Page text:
In this University of Hawai‘i “Better Tomorrow” panel discussion, KS alumni Awapuhi Lee KSK’11 and Hoakalei Watanabe KSK’21 join others in sharing facts about the COVID-19 vaccine which is now recommended for teens.
If there’s one lesson we learned after successfully navigating an entire school year amidst a pandemic, it is that we are stronger and more resilient than we thought. As we ease into summer, let’s continue to pray for the health and well-being of our lāhui, and hope for a return to normalcy next year.
One critical step toward returning to normalcy is vaccination against the virus that causes COVID-19. The more of us who are vaccinated, the harder it is for the virus to spread. Vaccination reduces the risk of getting infected, having complications from the infection, and spreading the virus to someone else. It not only adds a layer of protection for your child, but also for you, your family, loved ones, classmates, co-workers and your community.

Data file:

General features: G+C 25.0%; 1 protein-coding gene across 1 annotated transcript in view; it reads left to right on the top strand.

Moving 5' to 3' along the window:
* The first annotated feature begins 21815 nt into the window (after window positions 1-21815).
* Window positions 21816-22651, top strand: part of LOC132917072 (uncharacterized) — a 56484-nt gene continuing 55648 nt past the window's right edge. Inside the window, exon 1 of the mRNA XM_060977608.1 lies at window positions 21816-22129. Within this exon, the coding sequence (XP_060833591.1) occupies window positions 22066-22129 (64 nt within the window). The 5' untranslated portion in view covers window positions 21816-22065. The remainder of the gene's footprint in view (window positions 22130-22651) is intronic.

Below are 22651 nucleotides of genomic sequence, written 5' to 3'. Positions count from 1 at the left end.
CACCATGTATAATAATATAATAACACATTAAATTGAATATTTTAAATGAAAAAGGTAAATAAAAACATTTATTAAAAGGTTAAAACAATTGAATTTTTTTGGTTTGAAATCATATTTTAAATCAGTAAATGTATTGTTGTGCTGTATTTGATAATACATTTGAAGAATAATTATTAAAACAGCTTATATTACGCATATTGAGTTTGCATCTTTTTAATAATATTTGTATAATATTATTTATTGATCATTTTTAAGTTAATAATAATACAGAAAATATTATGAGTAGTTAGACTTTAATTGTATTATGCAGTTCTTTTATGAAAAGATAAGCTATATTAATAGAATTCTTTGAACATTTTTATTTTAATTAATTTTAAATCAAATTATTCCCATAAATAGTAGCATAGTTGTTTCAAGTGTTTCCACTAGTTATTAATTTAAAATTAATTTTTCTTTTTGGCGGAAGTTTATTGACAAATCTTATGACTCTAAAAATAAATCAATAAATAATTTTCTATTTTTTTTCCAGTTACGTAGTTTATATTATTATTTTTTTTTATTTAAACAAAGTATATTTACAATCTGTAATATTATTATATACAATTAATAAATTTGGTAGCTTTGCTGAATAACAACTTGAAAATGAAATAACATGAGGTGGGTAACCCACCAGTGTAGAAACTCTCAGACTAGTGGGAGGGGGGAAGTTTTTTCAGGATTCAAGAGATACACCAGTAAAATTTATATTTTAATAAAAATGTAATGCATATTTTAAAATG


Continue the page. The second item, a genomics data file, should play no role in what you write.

Currently, children 12 years and older are able to get the Pfizer-BioNTech COVID-19 vaccine. The Centers for Disease Control and Prevention (CDC), the American Academy of Pediatrics and the American Academy of Family Physicians all recommend vaccination for eligible children. Studies are ongoing to evaluate the safety and effectiveness of other vaccines in this age group and in younger age groups.
Once your keiki has been vaccinated, pleased upload a copy of their Covid-19 vaccination card to the KS Electronic Health Record (EHR) parent portal. Vaccinated children can resume most activities that they took part in prior to the pandemic, with appropriate safeguards. The CDC shares some of the activities you and your child can take part in after you are fully vaccinated.
COVID-19 vaccines for children and teens
Centers for Disease Control and Prevention
New AAP policy on COVID-19 vaccines for children
American Academy of Pediatrics
Answers to Your Questions About Covid Vaccines and Kids
New York Times